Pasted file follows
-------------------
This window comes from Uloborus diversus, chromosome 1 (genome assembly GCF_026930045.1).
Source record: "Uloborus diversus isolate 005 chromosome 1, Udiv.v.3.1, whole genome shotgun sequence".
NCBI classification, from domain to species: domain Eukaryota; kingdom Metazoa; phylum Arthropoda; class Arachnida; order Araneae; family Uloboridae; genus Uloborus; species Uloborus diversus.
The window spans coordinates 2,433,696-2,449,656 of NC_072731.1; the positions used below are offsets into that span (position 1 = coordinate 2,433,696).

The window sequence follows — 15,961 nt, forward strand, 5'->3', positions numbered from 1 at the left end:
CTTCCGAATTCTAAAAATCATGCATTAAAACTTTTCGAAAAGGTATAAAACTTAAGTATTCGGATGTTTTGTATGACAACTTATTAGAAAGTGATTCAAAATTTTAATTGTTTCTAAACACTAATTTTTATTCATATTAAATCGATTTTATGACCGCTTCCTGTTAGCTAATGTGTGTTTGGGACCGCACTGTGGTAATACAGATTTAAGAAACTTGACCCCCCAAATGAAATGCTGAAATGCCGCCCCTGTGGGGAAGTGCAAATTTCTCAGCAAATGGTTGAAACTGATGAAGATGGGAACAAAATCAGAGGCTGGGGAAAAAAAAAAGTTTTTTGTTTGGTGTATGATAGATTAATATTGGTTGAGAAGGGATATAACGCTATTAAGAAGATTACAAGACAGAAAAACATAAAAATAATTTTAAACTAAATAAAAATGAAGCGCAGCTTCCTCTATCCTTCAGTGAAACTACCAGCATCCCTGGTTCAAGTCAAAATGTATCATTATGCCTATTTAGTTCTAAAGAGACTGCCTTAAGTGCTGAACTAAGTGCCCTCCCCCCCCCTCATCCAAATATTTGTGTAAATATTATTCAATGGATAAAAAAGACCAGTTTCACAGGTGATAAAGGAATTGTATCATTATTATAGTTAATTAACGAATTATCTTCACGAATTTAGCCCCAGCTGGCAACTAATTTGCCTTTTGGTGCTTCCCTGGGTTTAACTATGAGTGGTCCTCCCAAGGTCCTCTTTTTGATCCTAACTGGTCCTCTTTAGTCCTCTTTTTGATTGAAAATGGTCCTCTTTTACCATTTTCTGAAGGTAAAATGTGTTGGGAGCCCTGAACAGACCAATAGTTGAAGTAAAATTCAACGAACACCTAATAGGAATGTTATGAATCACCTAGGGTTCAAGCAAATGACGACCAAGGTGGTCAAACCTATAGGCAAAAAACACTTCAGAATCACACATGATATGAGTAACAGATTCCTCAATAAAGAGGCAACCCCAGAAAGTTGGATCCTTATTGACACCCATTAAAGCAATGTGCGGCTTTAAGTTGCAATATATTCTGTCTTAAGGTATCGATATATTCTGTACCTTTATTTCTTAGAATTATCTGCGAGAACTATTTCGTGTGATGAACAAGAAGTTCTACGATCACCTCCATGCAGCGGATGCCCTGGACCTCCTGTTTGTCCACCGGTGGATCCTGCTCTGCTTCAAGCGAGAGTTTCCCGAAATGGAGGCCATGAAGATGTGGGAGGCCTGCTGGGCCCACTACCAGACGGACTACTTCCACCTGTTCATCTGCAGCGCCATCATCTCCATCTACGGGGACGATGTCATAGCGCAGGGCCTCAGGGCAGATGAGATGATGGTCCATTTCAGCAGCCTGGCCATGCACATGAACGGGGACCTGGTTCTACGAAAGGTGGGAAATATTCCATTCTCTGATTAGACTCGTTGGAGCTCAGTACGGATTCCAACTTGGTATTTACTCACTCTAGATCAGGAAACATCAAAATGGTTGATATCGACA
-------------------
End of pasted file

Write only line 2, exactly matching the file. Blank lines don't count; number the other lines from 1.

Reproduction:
Source record: "Uloborus diversus isolate 005 chromosome 1, Udiv.v.3.1, whole genome shotgun sequence".